The income must be assured for the period specified in the application. The UDI must therefore, in each individual case, consider the duration of the reference person’s ability to support the applicant. For permits that are valid for more than a year, it is, as a rule, sufficient that the subsistence requirement is documented as being met for the first year of the permit’s period of validity.

4.2. Who can meet the requirement for future income?

In principle, it is the reference person who must meet the requirement for future income. In some cases, income from other persons than the reference person can also be taken into account.

4.2.1. The applicant’s income, when the applicant is lawfully employed in Norway

If the applicant is lawfully employed in Norway, his/her income shall also be taken into account; cf. the Immigration Regulations Section 10-8 third paragraph (a).

See 4.3 for documentation requirements.

4.2.2. The applicant’s income, when the reference person is in education

If the reference person is undergoing higher education (university college or university) or tertiary vocational education, the applicant’s income shall also be taken into account. This follows from the Immigration Regulations Section 10-8 third paragraph (b). This means that the subsistence requirement can be assured through a combination of the applicant’s and the reference person’s income, if they have sufficient funds combined. It is a condition that both parties have reached the age of 23. The reference person must have earned at least 60 credits and must still be a student in order for the applicant’s income to be taken into account. If the reference person is undergoing tertiary vocational education, he/she must have completed at least one year of the nominal length of study.

In this context, tertiary vocational education means a study programme at a higher level than upper secondary school that is approved by the Norwegian Agency for Quality Assurance in Education (NOKUT). An overview of tertiary vocational study programmes in Norway is available at: http://www.nokut.no/no/Fakta/Databaser-og-oversikter/Godkjente-fagskoletilbud/.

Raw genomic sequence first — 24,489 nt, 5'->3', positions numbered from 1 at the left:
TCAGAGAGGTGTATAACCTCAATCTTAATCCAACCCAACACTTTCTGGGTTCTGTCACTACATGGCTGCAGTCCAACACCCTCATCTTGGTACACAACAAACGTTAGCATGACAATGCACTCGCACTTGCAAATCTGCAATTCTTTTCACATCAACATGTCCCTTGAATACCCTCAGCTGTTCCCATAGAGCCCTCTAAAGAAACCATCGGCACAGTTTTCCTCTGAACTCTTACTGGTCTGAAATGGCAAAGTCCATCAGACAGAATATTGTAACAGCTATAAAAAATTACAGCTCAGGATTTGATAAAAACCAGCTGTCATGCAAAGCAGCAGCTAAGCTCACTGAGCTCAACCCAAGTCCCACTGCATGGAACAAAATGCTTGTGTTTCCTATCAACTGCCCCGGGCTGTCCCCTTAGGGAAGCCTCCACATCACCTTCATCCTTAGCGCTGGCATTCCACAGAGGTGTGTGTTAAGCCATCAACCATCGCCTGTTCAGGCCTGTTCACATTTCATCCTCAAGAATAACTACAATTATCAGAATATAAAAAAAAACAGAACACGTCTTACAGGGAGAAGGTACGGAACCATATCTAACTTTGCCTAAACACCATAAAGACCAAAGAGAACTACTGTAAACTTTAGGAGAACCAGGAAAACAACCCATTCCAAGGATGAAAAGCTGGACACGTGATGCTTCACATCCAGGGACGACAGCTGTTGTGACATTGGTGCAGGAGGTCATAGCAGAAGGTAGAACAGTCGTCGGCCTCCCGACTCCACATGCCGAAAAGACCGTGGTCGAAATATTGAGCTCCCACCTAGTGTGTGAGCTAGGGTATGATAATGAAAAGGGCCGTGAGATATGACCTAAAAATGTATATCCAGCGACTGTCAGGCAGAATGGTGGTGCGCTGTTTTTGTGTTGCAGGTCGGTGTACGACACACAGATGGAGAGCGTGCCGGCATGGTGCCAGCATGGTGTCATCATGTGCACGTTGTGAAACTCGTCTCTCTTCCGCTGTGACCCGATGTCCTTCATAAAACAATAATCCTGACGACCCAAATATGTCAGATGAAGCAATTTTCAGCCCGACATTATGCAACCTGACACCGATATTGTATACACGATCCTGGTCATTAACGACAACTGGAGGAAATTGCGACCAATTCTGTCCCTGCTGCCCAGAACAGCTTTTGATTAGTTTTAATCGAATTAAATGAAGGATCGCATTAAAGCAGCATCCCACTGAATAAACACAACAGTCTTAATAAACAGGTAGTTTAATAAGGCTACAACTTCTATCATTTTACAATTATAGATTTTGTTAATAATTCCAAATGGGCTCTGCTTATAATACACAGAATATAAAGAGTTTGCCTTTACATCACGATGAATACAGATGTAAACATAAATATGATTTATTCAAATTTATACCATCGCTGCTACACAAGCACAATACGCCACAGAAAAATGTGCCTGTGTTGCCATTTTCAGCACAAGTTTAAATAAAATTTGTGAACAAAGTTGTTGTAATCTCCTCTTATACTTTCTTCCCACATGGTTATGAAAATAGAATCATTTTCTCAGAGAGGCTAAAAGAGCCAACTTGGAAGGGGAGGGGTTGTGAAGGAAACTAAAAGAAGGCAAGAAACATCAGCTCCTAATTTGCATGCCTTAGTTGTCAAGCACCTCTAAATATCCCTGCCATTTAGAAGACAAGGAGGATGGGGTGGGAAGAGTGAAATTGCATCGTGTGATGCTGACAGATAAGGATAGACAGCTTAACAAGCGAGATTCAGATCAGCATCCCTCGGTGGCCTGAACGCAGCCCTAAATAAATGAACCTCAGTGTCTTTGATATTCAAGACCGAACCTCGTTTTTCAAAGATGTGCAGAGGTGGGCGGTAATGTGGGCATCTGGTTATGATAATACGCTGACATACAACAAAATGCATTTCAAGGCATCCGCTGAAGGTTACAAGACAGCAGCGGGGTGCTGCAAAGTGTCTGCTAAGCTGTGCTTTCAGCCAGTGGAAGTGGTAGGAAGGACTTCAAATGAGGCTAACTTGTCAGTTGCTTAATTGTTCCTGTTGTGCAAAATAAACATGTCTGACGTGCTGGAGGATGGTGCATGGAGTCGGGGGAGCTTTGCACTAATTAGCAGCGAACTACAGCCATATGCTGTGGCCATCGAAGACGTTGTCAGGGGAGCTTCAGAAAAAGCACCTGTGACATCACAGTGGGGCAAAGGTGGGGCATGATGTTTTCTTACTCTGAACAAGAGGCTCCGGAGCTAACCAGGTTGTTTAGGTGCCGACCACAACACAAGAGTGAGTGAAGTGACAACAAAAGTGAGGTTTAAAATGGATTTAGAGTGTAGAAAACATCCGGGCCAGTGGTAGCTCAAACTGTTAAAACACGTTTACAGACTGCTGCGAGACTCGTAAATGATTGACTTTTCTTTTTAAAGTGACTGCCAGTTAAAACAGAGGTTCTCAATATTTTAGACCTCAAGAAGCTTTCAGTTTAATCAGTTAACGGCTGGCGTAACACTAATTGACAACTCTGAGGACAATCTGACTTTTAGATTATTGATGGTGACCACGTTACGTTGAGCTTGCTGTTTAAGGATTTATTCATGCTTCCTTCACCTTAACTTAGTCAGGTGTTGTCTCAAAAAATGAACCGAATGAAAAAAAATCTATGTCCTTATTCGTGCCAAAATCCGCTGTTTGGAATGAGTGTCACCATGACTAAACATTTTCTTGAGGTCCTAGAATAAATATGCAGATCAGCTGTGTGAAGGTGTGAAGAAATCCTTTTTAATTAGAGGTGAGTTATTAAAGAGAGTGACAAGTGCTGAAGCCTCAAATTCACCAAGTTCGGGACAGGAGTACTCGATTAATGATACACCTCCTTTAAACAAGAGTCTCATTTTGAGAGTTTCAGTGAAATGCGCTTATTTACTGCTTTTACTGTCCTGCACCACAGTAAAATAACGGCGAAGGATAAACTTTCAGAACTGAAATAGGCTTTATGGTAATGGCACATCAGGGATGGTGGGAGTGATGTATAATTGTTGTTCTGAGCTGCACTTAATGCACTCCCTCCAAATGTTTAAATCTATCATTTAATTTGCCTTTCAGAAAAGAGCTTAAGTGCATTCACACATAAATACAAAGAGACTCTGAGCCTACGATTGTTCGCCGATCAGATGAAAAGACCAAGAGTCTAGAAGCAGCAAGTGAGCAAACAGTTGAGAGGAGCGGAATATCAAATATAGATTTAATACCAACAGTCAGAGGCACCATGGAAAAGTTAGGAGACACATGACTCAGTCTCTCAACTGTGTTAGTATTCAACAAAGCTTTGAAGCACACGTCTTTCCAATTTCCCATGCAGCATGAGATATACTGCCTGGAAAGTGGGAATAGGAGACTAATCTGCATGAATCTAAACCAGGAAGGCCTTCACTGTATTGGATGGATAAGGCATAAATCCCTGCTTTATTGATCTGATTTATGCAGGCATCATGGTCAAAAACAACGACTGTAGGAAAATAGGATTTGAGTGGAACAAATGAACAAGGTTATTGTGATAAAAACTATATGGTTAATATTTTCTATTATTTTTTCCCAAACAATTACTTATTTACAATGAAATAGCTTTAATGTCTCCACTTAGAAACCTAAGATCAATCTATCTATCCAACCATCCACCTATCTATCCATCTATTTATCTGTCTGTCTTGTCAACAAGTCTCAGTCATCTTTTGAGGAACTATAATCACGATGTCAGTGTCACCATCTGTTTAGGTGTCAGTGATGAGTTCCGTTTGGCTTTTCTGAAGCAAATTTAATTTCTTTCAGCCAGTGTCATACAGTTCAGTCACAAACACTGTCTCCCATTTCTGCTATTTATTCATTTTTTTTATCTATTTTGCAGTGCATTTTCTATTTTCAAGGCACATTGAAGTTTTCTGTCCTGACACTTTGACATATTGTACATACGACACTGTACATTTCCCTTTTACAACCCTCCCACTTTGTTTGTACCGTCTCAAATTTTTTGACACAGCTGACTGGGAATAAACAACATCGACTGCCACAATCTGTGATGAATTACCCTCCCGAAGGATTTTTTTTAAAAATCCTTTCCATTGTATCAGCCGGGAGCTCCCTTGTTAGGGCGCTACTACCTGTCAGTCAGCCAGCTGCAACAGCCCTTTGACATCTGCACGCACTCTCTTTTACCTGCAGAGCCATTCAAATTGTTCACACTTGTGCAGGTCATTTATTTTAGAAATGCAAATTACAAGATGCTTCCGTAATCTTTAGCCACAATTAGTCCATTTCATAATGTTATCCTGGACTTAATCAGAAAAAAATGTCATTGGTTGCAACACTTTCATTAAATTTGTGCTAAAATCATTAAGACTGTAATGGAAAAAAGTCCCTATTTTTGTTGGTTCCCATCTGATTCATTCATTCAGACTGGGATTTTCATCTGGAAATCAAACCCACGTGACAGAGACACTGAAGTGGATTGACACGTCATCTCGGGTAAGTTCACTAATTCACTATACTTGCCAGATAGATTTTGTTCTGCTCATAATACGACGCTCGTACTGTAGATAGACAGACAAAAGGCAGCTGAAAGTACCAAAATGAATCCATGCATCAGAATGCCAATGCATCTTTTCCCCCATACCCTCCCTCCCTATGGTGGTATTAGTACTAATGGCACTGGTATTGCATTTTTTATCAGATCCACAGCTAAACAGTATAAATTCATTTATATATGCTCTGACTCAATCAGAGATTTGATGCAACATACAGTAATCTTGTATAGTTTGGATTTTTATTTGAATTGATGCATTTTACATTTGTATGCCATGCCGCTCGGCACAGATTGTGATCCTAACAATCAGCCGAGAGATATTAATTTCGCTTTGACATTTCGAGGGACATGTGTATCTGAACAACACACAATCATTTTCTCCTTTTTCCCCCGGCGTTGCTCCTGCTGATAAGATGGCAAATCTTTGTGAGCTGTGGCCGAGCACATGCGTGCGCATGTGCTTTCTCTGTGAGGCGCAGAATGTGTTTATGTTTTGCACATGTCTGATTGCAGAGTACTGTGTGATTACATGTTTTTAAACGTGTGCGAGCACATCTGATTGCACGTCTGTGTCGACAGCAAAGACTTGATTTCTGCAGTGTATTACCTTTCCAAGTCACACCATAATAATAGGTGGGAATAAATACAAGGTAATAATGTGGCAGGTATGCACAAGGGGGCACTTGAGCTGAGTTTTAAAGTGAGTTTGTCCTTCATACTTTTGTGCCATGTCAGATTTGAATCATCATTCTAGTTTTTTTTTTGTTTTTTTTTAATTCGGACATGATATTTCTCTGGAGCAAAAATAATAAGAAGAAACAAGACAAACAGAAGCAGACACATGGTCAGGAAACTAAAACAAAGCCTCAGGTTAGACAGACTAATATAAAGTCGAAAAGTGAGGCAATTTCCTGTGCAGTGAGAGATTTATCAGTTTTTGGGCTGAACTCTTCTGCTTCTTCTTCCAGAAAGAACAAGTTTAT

When assessing the applicant’s income, the UDI can only consider income as mentioned in the Immigration Regulations Section 10-8 first paragraph. If the reference person is undergoing education as mentioned above, an offer of employment to the applicant can therefore be included in future income.

See 4.3 for documentation requirements.

4.2.3. Financial guarantee from a person other than the reference person (third-party guarantee)

A financial income guarantee furnished by another person than the reference person (known as a third-party guarantee) cannot, as a rule, be used in connection with applications for family immigration.

The Immigration Regulations Section 10-8 third paragraph (c) provides for the possibility of exemption from this rule, but such exemption cannot be granted in connection with applications for a residence permit for spouses, cohabitants or for the purpose of entering into marriage in Norway, pursuant to the Immigration Act Sections 40, 41 or 48.

The reference person’s spouse or cohabitant’s income can be accepted as a means of assuring subsistence for the following groups:

  • Children with only one parent in Norway; cf. the Immigration Act Section 42 second paragraph
  • Single elderly parents; cf. the Immigration Act Section 46
  • Parents on a short-term visit; cf. the Immigration Act Section 47
  • Dependent children, cf. the Immigration Act Section 49, cf. the Immigration Regulations Section 9-7 (b), when they apply together with a parent (who applies pursuant to the Immigration Act Sections 40 or 41).

Following a concrete assessment, we may also accept that other persons who are part of the reference person’s household furnish a financial guarantee in cases as mentioned above. For example, we may accept a financial guarantee from the reference person’s siblings in connection with an application from a single elderly parent (cf. the Immigration Act Section 46) or parents who apply for a residence permit for the purpose of visiting children in Norway (cf. the Immigration Act Section 47).

It is not possible to meet the subsistence requirement through a combination of the reference person’s income and a third-party guarantee (meaning income from a person other than the reference person).

Requirements of the person furnishing a financial guarantee

The person furnishing a financial guarantee (third-party guarantee) must present a written declaration confirming that he/she undertakes to guarantee the applicant’s subsistence; see Appendix 2.